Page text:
Keeping up with its very popular Halloween tradition, San Francisco Symphony presents Alfred Hitchcock's 1927 silent screen thriller, The Lodger, Thursday, October 31 at 7:30 p.m. The film will be accompanied on the magnificent Ruffatti organ by acclaimed concert organist, Todd Wilson. In the title role is one of Britain's most elegant and beloved personalities from the first half of the 1900s -- leading romantic actor and popular composer, Ivor Novello. The Lodger is based on the 1913 best-selling novel by Marie Belloc Lowndes which capitalized on the 1888 serial killings of Jack the Ripper. It is the last of Hitchcock's silent films and the first to incorporate a long list of his personal trademarks -- the signature touches, images and themes easily found throughout the remainder of his work.
The Lodger: A Story of the London Fog opened in London on Valentine's Day 1927. Ivor Novello's female audiences were swooning over their idol's latest film -- this one, a tale of murder and unspeakable horror taken from the headlines or the "wet press" as referred to in the film. Never before had they seen their favorite so beautifully photographed. From his first lingering pose in the doorway of the boarding house to a tender kiss at the conclusion, Ivor Novello remains fascinating, completely exposed, totally vulnerable, ideally romantic - and rather fey, even for the Brits.
Hitchcock's obsession with his blonde leading ladies is well known. His particular favorites include Grace Kelly, Janet Leigh, Eva Marie Saint, Tippi Hedren, and Kim Novak. For The Lodger, it is blonde newcomer June Howard Tripp - identified only as "June" in the opening credits. But Hitchcock also worked extremely well with handsome leading men whose fine-grained manner pushed the homoerotic buttons. Such energy clearly enhanced the suspense. In addition to Ivor Novello - whom Hitchcock directed again the following year in Downhill - those guys include John Dall and Farley Granger in Hitchcock's Rope (1948) and Robert Walker in Strangers On A Train (1951). Then there's that moment in Psycho with Norman Bates' swaying of the hips as he glides up the stairs towards Mother's room. It was Tony Perkins' choice to be very light in the loafers. I asked organist Todd Wilson how he will handle a few of Novello's own highly-stylized scenes that are bound to spark a bit of laughter. How does an organist use his improvisational skills to pepper a score that will last over an hour and accommodate a wide variety of moods, especially the worst of fears? That being, the depraved serial killer has advanced into the neighborhood and may be living upstairs from you.
"You can look for that," he said. "I'd be disappointed if there were not some laughter every so often. I know there will be and I want to be hand-in-glove with some of those moments. They're too good to pass up and are part and parcel with what's going on.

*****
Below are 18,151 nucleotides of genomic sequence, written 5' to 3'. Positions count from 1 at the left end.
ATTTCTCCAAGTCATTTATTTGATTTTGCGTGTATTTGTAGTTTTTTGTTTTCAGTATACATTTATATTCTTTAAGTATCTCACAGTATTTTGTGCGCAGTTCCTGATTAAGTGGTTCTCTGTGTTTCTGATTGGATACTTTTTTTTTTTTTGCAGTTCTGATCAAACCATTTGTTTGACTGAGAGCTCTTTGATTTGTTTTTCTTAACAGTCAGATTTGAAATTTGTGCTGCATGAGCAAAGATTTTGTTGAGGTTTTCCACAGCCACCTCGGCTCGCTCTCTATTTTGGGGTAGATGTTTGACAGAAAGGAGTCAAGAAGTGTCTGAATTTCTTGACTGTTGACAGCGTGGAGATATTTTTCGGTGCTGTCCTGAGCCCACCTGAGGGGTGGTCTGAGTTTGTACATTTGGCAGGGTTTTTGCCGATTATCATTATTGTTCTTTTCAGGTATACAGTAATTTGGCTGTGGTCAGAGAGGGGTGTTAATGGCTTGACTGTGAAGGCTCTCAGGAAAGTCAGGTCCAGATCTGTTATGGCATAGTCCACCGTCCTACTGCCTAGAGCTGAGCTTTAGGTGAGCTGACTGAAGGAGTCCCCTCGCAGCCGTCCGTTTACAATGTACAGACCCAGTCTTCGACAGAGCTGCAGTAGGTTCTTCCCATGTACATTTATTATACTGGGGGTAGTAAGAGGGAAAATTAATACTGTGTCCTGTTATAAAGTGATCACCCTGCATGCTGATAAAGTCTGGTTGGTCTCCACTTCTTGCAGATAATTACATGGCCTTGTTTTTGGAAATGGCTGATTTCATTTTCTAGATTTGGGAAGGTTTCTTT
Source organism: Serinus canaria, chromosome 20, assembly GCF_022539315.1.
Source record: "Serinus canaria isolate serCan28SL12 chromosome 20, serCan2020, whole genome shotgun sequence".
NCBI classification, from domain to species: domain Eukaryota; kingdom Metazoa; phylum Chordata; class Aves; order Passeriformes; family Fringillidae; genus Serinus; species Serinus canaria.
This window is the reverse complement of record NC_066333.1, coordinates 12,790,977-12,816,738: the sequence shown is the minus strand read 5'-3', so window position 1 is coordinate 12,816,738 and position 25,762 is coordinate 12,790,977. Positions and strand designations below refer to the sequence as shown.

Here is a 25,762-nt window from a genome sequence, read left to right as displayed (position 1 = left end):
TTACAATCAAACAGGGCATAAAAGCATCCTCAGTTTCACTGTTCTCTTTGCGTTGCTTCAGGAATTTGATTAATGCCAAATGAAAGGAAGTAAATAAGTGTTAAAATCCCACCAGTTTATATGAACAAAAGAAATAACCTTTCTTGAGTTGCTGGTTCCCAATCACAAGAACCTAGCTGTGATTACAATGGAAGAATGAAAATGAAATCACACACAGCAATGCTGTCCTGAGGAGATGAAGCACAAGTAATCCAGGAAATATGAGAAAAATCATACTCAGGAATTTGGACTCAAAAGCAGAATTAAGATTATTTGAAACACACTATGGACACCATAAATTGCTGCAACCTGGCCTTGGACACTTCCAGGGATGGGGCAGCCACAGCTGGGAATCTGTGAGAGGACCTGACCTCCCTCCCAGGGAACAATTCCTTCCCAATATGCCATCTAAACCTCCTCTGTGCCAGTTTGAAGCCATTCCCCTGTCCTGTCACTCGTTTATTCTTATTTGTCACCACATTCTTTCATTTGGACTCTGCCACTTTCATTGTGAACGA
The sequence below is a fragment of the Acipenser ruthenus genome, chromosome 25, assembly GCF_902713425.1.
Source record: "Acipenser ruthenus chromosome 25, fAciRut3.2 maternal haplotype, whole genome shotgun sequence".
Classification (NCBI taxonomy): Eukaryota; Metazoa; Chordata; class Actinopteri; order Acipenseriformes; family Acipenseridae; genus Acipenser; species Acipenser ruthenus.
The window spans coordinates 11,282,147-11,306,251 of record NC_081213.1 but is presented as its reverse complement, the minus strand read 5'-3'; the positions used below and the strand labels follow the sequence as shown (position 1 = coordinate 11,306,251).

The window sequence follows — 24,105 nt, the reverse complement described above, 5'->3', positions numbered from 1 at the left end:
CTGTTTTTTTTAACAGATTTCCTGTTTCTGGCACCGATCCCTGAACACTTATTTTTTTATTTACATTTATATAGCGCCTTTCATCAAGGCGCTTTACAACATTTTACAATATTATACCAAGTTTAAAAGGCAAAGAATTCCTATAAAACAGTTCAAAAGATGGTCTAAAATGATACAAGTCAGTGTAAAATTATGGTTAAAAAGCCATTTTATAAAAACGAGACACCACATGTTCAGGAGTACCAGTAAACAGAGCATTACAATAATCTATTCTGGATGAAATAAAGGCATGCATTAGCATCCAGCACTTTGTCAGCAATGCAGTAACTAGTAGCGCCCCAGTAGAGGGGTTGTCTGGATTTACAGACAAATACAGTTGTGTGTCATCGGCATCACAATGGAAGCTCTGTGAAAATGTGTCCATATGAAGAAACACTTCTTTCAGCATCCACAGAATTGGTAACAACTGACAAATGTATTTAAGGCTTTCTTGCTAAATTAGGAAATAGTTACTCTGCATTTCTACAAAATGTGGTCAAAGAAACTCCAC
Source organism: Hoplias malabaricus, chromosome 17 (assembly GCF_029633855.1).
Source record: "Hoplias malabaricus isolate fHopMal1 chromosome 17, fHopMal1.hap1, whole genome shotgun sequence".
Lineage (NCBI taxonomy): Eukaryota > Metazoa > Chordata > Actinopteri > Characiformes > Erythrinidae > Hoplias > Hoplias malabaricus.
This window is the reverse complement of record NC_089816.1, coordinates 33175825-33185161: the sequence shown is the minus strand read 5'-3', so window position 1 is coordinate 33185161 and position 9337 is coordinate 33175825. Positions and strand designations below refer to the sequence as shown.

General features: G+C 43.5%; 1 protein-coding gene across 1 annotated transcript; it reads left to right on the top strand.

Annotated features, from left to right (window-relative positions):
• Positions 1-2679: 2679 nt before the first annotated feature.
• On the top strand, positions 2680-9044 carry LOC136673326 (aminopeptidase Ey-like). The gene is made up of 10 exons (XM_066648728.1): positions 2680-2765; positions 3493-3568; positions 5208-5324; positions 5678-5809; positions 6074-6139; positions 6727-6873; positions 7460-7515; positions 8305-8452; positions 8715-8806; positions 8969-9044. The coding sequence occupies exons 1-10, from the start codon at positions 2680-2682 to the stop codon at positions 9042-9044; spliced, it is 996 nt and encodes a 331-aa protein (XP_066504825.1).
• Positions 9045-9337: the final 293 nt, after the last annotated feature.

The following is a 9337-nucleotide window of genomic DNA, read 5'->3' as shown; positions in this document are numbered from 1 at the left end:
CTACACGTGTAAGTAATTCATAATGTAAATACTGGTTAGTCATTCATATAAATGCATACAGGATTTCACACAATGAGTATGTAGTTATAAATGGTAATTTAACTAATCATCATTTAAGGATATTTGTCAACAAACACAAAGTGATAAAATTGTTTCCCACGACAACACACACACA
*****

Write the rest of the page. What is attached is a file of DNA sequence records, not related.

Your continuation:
"Generally with silent films and especially with those such as The Lodger that have an inherent drama and suspense to them, I come up with a theme - a leit motif for each of the major characters - and go at it in a Wagner kind of a way. Then I weave those themes in and out more or less when those people are featured on the screen. At the same time, I create an on-going musical structure that enhances what you are seeing on the screen and doesn't distract from it in any great degree. In the best of all worlds, that's how it works out."
American audiences were not familiar with British matinee idol Ivor Novello when The Lodger opened here in 1928. But the novel by Marie Belloc Lowndes was - enough for the film critic of the New York Times to call-out the film's conclusion as being "deplorable". The truth is that the alternate ending was demanded by the film's producers who were protecting their own investment and banking on the strength of Ivor Novello's large female fan base. It is they who would not be happy if their dream lover turned out to be the killer of curly-headed blondes. It was a package deal and Hitchcock accepted it. But he also knew from an earlier screen test with Novello and June Tripp that there was a strong rapport between the two actors. It provided him the inspiration to incorporate handcuffs into the narrative. Miss Tripp, as "Daisy", the innocent blonde daughter of the landlords, is cuffed by her boyfriend "Joe" (Malcolm Keen) - a doltish cop who seems amused by what the audience views as sexual restraints. They will be used again in the concluding scenes, this time on the lodger who will be restrained and suspended from iron grates. With the angry mob beating on his hands, the scene evokes images of Jesus being scourged at the pillar.